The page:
Aldwych Theatre, London
Rife with wonderful camp cabaret, the stage adaptation of the original 1935 Astaire and Rogers film Top Hat, at the Aldwych Theatre London is a foot tapping bonanza.
The stage opens with an enchanting first number – the classic, Putting on the Ritz – and all the glamour you would expect from 1930s Broadway. Directed by Michael White, the script has been sympathetically adapted by White and Howard Jacques from film to stage, propelling the audience into a time capsule of tap, top hats and oiled hair.
Best known for BBC’S Holby City, Tom Chambers takes centre stage in the role of Jerry Travers, an American theatre legend come to England, with charm and a captivating smile, instantly winning over audiences. The 2008 Strictly Come Dancing champion wasted no shred of talent in utilising his skills, making light work of the dancing. Although in tap terms he is a long way away from a Fred Astaire, Chambers brings some old fashioned jazz to the role, with the same energy and naive hilarity of Astaire himself.
The storyline is very much a Shakespearean comedy of errors, a love story between Jerry Travers and Dale Tremont (Summer Strallen), after a chance encounter in a hotel, leading to a misunderstanding and a hilarious amount of dramatic irony. With all the quick witted farce of a Carry On film, the script, adapted for the stage by Matthew White and Howard Jacques, is technically very enjoyable, is laced with superficial jokes and is in places a bit thin.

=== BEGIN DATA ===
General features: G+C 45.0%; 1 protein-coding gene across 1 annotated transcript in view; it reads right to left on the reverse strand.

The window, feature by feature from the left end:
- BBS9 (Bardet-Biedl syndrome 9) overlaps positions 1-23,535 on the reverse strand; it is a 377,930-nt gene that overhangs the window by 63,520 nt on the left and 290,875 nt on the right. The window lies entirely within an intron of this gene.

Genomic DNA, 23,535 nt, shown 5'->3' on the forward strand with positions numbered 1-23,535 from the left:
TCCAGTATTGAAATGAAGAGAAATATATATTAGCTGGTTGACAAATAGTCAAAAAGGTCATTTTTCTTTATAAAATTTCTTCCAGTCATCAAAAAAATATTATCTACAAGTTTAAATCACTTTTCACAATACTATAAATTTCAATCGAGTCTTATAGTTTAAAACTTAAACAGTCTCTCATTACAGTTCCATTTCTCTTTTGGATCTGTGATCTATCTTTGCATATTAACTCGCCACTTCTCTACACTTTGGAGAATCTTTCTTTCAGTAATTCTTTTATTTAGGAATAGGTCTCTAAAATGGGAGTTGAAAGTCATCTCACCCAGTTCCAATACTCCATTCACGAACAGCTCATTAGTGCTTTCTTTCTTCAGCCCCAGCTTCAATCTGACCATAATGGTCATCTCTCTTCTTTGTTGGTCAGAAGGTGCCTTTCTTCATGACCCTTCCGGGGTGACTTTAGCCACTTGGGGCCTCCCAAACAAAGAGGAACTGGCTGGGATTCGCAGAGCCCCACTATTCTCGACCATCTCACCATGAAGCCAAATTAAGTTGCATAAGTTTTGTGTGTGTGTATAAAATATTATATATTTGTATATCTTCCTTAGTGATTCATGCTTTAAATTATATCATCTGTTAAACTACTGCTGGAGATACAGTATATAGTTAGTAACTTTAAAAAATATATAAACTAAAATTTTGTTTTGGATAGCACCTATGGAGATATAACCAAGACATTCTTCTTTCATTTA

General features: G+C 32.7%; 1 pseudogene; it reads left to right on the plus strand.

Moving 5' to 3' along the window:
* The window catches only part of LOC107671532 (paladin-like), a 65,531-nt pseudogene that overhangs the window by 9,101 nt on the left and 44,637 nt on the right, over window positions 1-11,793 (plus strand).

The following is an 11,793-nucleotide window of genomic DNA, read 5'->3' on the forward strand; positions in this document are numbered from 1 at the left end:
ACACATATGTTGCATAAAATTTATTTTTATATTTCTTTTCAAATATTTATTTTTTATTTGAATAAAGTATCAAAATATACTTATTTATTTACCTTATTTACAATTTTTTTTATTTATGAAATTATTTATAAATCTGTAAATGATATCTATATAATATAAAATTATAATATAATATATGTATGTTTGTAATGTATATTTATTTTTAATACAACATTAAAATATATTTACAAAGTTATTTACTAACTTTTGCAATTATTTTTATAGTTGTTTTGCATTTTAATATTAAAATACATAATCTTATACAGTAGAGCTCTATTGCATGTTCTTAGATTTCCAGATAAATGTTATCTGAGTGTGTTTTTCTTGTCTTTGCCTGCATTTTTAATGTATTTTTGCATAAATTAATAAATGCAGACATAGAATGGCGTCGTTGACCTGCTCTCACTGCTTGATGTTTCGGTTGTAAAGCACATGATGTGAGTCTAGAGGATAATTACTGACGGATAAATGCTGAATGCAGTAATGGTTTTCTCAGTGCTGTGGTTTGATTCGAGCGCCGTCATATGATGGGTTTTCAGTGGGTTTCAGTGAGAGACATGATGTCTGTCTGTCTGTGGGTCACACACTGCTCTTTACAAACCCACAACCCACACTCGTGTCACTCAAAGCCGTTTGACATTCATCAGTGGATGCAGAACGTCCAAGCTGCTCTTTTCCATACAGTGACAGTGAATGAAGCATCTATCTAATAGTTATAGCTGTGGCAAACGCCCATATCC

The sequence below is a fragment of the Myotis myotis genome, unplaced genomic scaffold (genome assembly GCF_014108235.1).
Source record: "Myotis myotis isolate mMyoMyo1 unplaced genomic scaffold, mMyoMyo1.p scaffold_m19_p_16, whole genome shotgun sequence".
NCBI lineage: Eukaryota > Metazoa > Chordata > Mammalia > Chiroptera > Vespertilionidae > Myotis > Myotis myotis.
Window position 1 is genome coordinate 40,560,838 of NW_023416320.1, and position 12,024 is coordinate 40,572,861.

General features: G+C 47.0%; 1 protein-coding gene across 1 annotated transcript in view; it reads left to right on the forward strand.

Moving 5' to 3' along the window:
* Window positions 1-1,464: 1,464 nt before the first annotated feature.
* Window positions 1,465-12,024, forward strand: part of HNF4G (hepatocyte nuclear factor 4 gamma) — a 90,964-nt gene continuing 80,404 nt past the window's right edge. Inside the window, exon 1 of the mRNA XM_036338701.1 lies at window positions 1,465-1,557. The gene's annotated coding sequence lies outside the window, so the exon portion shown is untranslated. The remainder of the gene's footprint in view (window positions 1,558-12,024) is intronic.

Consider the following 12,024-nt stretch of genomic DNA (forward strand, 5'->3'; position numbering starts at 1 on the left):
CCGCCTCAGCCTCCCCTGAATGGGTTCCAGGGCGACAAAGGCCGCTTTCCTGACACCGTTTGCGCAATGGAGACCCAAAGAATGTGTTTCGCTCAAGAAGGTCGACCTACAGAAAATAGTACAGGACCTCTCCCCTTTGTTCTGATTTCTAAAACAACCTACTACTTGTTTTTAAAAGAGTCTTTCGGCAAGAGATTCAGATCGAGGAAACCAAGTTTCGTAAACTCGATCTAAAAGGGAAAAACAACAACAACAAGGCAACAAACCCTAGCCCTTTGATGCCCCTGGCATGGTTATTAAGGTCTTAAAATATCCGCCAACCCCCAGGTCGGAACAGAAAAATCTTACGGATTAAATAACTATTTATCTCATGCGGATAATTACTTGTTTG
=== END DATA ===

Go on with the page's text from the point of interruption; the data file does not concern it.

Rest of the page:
Despite this however, the plot does have a pleasing modernity to it in the form of leading lady, Summer Strallen. Strallen’s depiction of Dale Tremont as a quick witted, acid tongued, single model, making her own dollar is a refreshing contemporary take on a period often synonymous with gender stereotypes. This theme is contrasted by the misogyny of the supporting cast, such as Horace Hardwick played by Martin Ball, who despite his outdated views of marriage, is dominated by his overbearing wife.
The sets are pleasingly authentic, paying tribute to the originals’ from 1935 and the costumes, created by Vivien Parry, are offset wonderfully against the vintage backdrops. Replicated with all the delicacy and decadence of the period, the costumes are glamorous and stunningly genuine, especially those of Dale Tremont, which Strallen carries off with all the poise and attractiveness of Ginger Rogers.
Very seldom is there a chance to enjoy a show with the same flair and flourish as those original classics of 1930s Broadway, but Top Hat tries hard to deliver. The show is set to 16 wonderfully covered Irving Berlin classics, beautifully orchestrated and danced with an exceptionally energetic and technically brilliant supporting cast, in what has been a sell-out show up and down the country.
The show is brilliant escapist fun for those looking for a bit of 1930s Broadway glam, despite the occasional dodgy American accent; it is still an enjoyable evening of farce, tap and top hats.
Top Hat is booking until 28 September 2013. Find out more at www.tophatonstage.com